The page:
Even if you’re just spending a few hours at the local fishing hole or harvesting shellfish from a nearby beach, there are a few essential steps every Washington fisher needs to follow:
Buy a fishing license Fishing licenses are required for all fishing and shellfishing in Washington, except for Free Fishing Weekend. Buying one takes minutes—they’re available for purchase online, by phone (toll free 1-866-246-9453) or at more than 500 retail license vendors, including many outdoor and variety stores. Fishing licenses are sold annually and they’re one of the best bargains in outdoor recreation—under $22 for adults and free for kids through age 14. Click here for details.
Know the rules Washington fishing rules are designed to ensure that fish and shellfish populations are not depleted. Fishing rules specify when and where fishing is allowed, what fish species anglers may harvest, and how many fish or shellfish they may keep. These rules are enforced with fines and other penalties. As a beginning fisher, take time to review a copy of the WDFW’s annual "Fishing in Washington" sportfishing seasons and rules pamphlet. If in doubt, call (360) 902-2700 for more information.
Keep safety first Fishing is a great way to make memories, but make them happy ones by staying safe.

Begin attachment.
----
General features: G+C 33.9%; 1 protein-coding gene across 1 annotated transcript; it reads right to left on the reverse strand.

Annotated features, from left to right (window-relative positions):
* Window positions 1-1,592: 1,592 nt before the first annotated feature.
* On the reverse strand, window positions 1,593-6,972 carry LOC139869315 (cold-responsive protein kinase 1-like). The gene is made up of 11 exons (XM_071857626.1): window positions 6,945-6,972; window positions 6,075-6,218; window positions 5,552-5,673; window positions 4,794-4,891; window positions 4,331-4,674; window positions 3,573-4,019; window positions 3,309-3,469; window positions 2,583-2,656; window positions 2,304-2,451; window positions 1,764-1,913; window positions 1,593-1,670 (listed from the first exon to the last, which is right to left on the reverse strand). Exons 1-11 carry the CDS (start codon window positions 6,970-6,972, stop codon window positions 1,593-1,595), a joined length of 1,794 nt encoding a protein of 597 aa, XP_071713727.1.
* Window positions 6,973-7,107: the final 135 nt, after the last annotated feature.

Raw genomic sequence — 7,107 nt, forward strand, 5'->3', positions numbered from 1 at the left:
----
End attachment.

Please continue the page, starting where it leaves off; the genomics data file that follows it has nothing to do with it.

Before you head out, check the weather forecast and tide charts.
If you plan to shellfish, check the state Department of Health’s shellfish safety information to be sure your intended harvest is safe to eat.
Pack along patience if you’re headed to popular fishing spots—docks and boat launches can be crowded, especially on annual opening days.
Use caution and required safety devices near water. Young children should wear life jackets anywhere near the water. By law, children 12 and younger must wear a USCG–approved life jacket when under way in a boat or other vessel less than 19 feet in length, unless it is in a fully-enclosed area. The Washington Parks and Recreation Commission advises everyone fishing in a boat to wear a life jacket. Vist the Washington State Park's boating safety website for more information.